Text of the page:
New researchby AgResearch will get down to the grass roots, or more accurately, clover roots of New Zealand farming.
A $7 million programme aims to increase pasture production and profitability by improving the ability of legumes such as white clover to fix nitrogen in the soil.
Bacteria called rhizobia, which live in the nodules on clover roots, are an essential part of that nitrogen-fixing process.
The natural nitrogen supplied into pastures in this way has been referred to as New Zealand's competitive advantage in farm production.
Lead scientist Steve Wakelin said they aim to boost that by identifying the best rhizobia strains to combine with different varieties of clover and other legumes.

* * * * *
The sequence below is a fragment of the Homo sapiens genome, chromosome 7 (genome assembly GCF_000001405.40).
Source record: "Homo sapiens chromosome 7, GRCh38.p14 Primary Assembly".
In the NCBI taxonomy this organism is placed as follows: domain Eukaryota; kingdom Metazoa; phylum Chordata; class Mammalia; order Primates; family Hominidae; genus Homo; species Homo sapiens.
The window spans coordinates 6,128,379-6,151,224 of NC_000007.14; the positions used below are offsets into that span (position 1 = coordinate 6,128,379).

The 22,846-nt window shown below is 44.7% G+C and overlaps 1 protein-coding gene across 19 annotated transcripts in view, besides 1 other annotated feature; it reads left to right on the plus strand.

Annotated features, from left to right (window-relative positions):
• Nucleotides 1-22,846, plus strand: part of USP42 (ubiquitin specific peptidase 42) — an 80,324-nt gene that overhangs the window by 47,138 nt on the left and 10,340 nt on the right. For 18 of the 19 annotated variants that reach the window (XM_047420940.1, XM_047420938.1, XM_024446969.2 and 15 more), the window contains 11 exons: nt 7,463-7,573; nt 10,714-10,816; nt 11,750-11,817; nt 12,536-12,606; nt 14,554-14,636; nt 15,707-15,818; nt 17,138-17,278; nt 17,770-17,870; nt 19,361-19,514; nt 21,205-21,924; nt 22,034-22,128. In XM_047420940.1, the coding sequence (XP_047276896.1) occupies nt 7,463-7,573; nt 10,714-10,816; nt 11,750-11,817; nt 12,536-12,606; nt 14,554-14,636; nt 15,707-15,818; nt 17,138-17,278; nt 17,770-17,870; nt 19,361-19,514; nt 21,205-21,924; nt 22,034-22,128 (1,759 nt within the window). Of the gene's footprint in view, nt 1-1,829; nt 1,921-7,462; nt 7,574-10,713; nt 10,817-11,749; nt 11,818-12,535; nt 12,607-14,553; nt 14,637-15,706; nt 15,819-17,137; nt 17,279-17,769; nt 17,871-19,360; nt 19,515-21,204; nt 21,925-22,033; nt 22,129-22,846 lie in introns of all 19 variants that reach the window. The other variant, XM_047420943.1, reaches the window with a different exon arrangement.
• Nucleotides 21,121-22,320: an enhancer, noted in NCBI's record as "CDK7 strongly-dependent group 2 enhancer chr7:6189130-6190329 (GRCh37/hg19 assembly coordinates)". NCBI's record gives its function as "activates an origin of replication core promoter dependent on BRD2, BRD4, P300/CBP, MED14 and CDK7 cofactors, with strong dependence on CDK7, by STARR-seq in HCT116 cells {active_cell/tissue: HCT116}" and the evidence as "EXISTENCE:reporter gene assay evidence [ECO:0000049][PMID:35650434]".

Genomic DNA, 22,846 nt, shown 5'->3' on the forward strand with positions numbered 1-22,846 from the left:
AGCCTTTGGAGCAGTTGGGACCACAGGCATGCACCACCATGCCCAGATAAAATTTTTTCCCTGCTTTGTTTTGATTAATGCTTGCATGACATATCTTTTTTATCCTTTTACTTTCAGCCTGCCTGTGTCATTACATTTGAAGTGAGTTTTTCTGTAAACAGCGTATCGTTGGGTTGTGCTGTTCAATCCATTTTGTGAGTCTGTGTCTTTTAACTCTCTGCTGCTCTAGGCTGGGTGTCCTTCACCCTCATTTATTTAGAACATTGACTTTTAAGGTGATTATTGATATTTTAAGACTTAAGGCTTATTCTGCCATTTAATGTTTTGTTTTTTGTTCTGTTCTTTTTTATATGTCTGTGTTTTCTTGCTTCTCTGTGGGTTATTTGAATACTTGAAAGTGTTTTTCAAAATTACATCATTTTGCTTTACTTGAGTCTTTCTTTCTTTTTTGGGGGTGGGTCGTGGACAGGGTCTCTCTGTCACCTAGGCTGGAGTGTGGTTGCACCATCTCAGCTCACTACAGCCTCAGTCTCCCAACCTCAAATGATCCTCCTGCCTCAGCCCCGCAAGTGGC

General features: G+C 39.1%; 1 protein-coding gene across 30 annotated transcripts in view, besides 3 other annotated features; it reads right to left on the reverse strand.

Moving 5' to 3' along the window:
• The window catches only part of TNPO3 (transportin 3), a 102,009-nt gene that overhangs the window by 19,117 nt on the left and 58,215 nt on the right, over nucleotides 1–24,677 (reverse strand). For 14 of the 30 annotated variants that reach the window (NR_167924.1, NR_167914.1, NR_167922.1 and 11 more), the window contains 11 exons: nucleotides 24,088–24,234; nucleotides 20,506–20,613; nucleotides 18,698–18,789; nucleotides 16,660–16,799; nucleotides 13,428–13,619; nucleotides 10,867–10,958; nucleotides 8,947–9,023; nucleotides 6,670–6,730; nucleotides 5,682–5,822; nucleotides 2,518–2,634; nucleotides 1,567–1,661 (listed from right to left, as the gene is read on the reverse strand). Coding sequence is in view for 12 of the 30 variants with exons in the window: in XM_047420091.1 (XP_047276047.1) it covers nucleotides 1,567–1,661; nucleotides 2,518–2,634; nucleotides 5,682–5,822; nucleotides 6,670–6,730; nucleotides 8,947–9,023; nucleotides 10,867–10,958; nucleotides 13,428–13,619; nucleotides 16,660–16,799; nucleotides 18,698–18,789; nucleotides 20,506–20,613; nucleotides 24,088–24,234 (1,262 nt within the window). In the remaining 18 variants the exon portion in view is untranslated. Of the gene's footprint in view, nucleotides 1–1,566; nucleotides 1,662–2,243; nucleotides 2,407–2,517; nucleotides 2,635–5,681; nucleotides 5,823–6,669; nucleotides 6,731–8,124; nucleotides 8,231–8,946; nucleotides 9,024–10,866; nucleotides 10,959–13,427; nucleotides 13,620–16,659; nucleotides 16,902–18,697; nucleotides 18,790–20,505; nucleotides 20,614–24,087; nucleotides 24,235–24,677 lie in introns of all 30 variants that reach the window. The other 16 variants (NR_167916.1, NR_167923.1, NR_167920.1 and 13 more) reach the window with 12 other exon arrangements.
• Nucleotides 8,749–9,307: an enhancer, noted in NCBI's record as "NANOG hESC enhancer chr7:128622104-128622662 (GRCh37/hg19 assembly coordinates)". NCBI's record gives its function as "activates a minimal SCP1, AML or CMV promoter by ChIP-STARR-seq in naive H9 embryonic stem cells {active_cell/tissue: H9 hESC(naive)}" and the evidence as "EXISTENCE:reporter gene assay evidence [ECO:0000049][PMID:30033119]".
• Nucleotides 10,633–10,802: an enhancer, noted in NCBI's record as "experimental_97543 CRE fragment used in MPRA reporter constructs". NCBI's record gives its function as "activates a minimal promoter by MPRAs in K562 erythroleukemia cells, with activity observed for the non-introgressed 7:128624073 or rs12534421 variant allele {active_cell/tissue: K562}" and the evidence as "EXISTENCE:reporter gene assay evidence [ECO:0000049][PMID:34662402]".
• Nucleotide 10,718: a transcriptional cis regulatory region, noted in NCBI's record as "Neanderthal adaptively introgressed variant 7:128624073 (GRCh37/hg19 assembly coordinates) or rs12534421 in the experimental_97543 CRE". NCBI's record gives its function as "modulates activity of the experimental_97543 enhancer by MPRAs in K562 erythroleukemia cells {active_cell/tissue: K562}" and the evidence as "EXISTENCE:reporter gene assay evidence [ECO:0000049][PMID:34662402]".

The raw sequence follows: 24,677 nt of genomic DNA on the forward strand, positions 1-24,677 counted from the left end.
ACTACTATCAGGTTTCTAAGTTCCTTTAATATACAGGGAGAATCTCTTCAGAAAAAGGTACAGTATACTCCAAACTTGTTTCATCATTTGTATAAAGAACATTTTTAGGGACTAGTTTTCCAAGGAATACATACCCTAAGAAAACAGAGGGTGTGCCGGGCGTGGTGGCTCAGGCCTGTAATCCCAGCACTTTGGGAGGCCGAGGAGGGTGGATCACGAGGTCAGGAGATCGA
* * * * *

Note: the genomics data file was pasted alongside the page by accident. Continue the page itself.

"So this free nitrogen that we're getting into our pastures is equivalent of about $2 billion worth of urea if we had to put it on New Zealand annually, we're getting it free from the rhizobia and clovers that are in our pastures."
Dr Wakelin said they aim to maintain that competitive advantage by increasing the amount of nitrogen that's being supplied into the farming systems.
He said they also want to ensure that the systems are economically and environmentally sustainable.